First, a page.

- They can regulate production of glutathione, an absolutely essential intercellular antioxidant that many of us are short of.
- They communicate in a positive, helpful way with the human cells throughout your body, instructing and advising.
The bottom line is that if all of your microbiome was destroyed, you’d die very quickly. Overall, there’s a hugely valuable symbiotic relationship between it and us in which both sides benefit. For us via things like those listed above along with many more, and for it, there’s an environment that suits them very nicely and they get fed three times a day, that is assuming you’re eating a diet that they like.
So, to keep your microbiome happy and healthy you must nurture it by eating the kind of diet outlined in chapter eleven of WCITM. This type of diet contains lots of what are called prebiotics or microbiome food. There are a few foods that it’s especially keen on, such as cruciferous vegetables, bananas, lentils, anything from the onion family, kidney beans, nuts, seeds, fruits, oats and barley – basically, foods that contain the fibre that we don’t digest but which your microbiome loves. And to give it a boost, consider probiotic supplements, and definitely consider these if you’ve had a course of antibiotics – I make a couple of recommendations in chapter ten of WCITM.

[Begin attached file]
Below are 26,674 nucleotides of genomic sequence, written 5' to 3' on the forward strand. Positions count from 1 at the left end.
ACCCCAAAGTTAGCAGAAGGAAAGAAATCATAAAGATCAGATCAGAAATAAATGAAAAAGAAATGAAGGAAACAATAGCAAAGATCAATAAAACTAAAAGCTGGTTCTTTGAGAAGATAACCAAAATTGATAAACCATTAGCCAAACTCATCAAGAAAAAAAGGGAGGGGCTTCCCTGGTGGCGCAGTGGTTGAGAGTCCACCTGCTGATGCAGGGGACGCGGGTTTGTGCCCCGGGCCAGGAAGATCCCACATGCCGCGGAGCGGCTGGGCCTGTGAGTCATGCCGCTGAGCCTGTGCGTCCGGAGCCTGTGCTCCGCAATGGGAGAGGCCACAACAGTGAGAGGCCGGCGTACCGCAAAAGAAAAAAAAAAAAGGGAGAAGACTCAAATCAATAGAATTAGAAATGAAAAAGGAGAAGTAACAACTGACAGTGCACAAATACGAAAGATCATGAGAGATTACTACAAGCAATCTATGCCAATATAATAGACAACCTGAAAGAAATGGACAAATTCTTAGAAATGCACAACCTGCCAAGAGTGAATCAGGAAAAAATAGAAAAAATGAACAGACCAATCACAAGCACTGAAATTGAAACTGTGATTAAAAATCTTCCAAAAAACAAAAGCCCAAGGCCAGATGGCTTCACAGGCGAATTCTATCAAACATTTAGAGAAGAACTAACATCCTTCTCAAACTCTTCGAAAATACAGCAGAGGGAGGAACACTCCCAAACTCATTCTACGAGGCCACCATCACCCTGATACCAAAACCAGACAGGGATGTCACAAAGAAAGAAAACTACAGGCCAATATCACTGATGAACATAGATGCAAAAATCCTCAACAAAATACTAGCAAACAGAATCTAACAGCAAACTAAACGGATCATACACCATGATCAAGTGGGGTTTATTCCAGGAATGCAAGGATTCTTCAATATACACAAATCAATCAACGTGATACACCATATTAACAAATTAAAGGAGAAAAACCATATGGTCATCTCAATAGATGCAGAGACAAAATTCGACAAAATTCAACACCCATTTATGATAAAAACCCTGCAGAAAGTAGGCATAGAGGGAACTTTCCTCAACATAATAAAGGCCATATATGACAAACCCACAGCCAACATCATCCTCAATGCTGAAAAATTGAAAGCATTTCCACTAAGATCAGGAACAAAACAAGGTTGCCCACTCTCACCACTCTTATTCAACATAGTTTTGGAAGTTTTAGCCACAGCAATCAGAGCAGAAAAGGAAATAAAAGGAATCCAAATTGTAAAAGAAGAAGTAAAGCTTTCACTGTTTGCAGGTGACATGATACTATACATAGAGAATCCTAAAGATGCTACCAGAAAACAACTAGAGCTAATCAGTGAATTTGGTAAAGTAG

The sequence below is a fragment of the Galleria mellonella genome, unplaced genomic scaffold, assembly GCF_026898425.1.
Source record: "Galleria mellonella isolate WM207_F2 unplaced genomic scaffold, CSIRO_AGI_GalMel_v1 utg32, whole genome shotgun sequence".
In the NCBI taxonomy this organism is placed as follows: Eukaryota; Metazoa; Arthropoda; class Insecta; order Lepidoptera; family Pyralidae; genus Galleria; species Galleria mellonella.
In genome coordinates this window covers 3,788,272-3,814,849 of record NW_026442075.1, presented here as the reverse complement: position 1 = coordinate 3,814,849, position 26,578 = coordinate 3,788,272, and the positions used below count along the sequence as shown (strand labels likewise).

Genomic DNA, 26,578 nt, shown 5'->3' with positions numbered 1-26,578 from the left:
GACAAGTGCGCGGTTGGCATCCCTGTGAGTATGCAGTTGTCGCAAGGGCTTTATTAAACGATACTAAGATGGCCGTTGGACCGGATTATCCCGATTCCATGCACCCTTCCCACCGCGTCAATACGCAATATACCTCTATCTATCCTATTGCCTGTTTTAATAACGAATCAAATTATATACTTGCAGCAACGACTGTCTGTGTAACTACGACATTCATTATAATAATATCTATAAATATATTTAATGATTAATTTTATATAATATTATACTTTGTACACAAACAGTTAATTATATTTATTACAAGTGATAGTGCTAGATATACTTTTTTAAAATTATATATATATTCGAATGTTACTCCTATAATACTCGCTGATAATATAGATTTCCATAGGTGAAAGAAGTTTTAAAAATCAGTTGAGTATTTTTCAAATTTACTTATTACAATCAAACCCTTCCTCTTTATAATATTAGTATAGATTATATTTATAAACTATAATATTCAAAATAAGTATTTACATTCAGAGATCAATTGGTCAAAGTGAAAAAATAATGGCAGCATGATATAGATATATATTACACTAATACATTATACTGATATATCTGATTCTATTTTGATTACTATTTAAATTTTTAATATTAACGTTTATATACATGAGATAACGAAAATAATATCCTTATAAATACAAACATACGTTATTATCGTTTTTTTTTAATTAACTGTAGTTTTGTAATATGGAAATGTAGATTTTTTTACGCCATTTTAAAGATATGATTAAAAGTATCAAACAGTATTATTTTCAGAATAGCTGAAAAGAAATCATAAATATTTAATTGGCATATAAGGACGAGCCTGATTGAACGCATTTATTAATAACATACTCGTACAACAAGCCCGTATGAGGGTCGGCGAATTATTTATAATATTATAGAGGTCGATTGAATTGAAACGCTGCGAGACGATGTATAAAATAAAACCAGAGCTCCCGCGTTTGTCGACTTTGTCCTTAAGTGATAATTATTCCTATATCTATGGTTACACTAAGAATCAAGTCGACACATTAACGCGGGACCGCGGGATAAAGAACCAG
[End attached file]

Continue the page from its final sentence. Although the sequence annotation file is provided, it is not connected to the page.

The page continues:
Please note – some of the above-mentioned foods contain high levels of lectins, and lectins are toxins that can damage your digestive tract. To solve that problem, soak and/or cook these foods well to satisfactorily reduce lectin content before eating. You’ll find high lectin food lists on the internet.
The key point to take from this post is that if you want to stay healthy or regain health, look after and maintain a healthy microbiome. Do that and it will pay you back in spades.
Finally, for those with serious gut issues, a faecal transplant is something to consider. Basically, this involves receiving poop from someone who’s healthy. Currently, receiving such an implant is a medical procedure, but researchers are likely to produce a pill in the not too distant future. Whether or not they’ll call it the poop pill I have no idea. 😊
If you want to investigate the subject of this post more deeply and scientifically, go to Wikipedia and search ‘human microbiome’. Or for more depth than this post can provide, presented in an easy to understand way, consider ‘’Heal Your Gut Heal Your Body’ by Chris Woollams M.A.